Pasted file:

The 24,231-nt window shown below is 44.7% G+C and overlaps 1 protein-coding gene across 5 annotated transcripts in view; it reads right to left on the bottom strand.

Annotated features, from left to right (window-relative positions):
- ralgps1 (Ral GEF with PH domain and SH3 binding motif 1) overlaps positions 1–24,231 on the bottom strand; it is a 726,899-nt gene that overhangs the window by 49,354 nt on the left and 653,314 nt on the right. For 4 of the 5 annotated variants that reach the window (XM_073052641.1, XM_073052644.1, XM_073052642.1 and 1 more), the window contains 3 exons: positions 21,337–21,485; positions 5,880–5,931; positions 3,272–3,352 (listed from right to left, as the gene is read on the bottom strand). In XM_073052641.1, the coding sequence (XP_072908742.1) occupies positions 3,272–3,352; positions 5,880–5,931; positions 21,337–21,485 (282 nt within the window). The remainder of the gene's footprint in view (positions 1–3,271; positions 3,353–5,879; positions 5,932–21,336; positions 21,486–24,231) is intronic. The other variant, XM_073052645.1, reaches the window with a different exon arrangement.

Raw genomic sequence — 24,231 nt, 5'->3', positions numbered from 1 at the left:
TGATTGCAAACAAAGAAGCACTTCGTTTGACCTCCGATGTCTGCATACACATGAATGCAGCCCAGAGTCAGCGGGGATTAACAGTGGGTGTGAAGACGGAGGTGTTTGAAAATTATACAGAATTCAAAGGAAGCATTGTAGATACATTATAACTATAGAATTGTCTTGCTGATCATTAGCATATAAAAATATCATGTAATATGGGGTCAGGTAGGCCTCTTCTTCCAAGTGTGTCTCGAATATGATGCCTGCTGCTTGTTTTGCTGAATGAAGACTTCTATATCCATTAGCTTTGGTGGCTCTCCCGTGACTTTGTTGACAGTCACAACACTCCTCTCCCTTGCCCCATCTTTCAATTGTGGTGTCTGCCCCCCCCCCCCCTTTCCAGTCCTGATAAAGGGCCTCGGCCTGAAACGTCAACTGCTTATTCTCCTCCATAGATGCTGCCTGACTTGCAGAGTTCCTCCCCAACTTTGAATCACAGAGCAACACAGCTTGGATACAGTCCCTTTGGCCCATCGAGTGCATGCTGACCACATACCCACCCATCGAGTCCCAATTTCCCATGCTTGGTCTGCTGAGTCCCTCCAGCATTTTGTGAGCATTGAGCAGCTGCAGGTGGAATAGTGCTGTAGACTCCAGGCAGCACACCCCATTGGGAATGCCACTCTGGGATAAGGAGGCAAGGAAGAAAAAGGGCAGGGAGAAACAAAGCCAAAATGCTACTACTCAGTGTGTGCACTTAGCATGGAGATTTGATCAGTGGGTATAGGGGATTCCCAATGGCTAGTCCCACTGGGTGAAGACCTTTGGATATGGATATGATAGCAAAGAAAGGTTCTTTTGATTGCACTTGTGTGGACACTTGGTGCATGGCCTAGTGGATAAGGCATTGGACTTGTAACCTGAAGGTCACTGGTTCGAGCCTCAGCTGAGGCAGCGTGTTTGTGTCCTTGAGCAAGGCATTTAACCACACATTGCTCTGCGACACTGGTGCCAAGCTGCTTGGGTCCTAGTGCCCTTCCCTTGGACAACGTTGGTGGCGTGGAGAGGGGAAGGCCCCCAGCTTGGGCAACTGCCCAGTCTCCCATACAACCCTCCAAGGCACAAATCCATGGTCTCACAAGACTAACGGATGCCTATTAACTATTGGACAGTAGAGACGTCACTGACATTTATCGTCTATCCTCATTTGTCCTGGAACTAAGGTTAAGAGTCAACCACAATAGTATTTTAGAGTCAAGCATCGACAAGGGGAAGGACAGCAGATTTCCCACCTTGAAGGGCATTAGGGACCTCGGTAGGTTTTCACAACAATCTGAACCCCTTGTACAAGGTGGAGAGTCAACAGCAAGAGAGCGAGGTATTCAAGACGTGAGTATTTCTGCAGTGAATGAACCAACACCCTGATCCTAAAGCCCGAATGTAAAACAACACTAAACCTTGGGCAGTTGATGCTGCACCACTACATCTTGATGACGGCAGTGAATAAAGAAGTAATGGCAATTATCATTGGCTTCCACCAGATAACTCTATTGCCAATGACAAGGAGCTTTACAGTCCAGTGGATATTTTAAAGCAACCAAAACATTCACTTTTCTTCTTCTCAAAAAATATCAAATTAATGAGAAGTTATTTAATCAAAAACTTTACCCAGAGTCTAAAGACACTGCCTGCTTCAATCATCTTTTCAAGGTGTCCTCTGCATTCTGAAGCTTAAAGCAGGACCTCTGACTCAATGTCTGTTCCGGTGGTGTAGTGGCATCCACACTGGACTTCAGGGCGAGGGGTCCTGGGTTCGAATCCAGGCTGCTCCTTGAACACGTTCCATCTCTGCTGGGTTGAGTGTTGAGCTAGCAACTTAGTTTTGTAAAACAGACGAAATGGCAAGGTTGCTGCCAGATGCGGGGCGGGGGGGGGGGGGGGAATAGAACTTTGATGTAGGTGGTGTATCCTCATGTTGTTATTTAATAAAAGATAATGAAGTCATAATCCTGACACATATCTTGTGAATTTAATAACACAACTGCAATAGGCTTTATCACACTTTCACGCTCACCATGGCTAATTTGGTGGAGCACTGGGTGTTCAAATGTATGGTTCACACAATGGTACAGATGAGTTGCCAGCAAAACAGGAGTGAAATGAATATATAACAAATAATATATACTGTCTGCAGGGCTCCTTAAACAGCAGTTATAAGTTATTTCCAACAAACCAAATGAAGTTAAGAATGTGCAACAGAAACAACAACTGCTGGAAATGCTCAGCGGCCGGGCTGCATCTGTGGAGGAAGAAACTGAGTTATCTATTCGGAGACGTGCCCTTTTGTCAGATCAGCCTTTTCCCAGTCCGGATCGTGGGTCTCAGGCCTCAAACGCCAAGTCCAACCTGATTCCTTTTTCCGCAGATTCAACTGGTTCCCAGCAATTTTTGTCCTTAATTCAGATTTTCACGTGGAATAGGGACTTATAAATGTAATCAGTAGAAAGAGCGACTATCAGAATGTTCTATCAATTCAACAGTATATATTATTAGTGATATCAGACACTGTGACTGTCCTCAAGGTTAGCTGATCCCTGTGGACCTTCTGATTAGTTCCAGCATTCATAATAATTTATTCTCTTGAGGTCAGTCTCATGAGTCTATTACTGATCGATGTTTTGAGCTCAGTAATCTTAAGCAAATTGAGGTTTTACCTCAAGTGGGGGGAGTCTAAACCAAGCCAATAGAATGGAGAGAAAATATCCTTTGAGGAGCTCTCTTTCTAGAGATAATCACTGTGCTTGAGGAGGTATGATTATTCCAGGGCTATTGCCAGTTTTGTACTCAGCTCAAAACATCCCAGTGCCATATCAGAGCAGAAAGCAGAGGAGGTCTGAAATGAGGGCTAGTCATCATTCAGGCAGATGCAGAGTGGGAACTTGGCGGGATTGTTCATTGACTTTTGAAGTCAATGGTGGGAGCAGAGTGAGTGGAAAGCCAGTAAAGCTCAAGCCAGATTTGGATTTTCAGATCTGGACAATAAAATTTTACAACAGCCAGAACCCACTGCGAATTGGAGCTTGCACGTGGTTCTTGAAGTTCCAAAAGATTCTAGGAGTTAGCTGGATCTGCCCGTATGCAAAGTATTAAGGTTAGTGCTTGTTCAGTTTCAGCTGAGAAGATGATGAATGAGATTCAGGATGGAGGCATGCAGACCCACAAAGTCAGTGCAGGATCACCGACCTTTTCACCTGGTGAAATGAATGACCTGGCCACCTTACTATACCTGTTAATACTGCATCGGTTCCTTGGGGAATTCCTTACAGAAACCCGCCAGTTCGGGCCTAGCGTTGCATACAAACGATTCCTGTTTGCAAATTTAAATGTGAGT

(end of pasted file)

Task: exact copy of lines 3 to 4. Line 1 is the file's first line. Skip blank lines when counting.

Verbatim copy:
- ralgps1 (Ral GEF with PH domain and SH3 binding motif 1) overlaps positions 1–24,231 on the bottom strand; it is a 726,899-nt gene that overhangs the window by 49,354 nt on the left and 653,314 nt on the right. For 4 of the 5 annotated variants that reach the window (XM_073052641.1, XM_073052644.1, XM_073052642.1 and 1 more), the window contains 3 exons: positions 21,337–21,485; positions 5,880–5,931; positions 3,272–3,352 (listed from right to left, as the gene is read on the bottom strand). In XM_073052641.1, the coding sequence (XP_072908742.1) occupies positions 3,272–3,352; positions 5,880–5,931; positions 21,337–21,485 (282 nt within the window). The remainder of the gene's footprint in view (positions 1–3,271; positions 3,353–5,879; positions 5,932–21,336; positions 21,486–24,231) is intronic. The other variant, XM_073052645.1, reaches the window with a different exon arrangement.

Raw genomic sequence — 24,231 nt, 5'->3', positions numbered from 1 at the left: